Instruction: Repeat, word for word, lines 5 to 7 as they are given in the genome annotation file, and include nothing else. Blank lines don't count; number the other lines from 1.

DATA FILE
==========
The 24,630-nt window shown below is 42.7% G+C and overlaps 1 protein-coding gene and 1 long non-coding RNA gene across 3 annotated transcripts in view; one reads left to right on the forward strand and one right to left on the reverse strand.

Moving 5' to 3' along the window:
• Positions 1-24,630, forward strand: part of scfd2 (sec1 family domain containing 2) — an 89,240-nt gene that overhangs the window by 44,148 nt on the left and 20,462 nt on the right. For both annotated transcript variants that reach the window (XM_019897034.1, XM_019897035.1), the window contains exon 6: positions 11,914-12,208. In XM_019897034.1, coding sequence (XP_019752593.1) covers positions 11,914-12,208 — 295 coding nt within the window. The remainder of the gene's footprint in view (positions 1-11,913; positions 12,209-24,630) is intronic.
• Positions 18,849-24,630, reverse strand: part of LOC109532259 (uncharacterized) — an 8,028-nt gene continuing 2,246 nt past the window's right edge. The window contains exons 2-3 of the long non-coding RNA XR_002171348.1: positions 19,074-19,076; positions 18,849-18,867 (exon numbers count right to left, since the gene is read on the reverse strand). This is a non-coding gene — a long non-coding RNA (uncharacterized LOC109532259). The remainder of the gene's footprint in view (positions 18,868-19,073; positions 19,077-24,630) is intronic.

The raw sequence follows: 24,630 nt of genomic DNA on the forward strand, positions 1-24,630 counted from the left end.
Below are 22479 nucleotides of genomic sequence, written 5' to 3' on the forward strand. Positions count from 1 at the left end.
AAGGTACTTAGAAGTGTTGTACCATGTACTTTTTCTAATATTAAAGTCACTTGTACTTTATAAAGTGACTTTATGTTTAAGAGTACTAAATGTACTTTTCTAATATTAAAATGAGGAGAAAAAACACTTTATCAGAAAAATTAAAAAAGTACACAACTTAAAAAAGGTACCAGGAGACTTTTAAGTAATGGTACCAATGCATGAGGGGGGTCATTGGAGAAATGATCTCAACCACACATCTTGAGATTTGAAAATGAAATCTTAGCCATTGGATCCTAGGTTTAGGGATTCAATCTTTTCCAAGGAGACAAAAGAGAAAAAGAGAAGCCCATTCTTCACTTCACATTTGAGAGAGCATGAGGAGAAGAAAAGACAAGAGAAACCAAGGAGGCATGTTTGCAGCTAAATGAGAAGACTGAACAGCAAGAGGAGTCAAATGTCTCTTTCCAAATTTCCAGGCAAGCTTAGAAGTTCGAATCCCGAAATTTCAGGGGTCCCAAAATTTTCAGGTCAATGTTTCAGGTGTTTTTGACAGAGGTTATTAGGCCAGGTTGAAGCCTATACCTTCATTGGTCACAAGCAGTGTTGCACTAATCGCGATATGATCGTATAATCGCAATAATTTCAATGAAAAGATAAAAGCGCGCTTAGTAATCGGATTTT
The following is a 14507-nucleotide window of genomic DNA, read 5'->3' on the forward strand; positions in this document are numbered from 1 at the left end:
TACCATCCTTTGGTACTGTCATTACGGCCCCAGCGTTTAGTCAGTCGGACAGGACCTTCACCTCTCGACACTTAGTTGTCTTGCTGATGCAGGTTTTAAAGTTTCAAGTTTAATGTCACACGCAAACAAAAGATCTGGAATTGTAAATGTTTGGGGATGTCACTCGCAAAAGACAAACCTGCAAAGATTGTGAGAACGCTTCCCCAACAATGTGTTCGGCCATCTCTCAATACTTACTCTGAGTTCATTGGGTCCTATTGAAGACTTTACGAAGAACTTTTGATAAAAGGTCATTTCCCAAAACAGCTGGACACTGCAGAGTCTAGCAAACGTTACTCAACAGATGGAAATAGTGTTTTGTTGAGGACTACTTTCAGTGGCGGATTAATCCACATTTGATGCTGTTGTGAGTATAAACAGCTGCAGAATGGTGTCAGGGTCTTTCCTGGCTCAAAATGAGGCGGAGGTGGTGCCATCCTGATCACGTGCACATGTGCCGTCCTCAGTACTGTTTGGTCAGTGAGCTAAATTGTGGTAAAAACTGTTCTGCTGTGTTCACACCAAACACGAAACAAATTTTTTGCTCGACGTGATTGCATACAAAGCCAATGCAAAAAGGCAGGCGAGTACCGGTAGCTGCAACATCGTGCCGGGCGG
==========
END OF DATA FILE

The raw sequence follows: 24,630 nt of genomic DNA on the forward strand, positions 1-24,630 counted from the left end.
Below are 22479 nucleotides of genomic sequence, written 5' to 3' on the forward strand. Positions count from 1 at the left end.
AAGGTACTTAGAAGTGTTGTACCATGTACTTTTTCTAATATTAAAGTCACTTGTACTTTATAAAGTGACTTTATGTTTAAGAGTACTAAATGTACTTTTCTAATATTAAAATGAGGAGAAAAAACACTTTATCAGAAAAATTAAAAAAGTACACAACTTAAAAAAGGTACCAGGAGACTTTTAAGTAATGGTACCAATGCATGAGGGGGGTCATTGGAGAAATGATCTCAACCACACATCTTGAGATTTGAAAATGAAATCTTAGCCATTGGATCCTAGGTTTAGGGATTCAATCTTTTCCAAGGAGACAAAAGAGAAAAAGAGAAGCCCATTCTTCACTTCACATTTGAGAGAGCATGAGGAGAAGAAAAGACAAGAGAAACCAAGGAGGCATGTTTGCAGCTAAATGAGAAGACTGAACAGCAAGAGGAGTCAAATGTCTCTTTCCAAATTTCCAGGCAAGCTTAGAAGTTCGAATCCCGAAATTTCAGGGGTCCCAAAATTTTCAGGTCAATGTTTCAGGTGTTTTTGACAGAGGTTATTAGGCCAGGTTGAAGCCTATACCTTCATTGGTCACAAGCAGTGTTGCACTAATCGCGATATGATCGTATAATCGCAATAATTTCAATGAAAAGATAAAAGCGCGCTTAGTAATCGGATTTT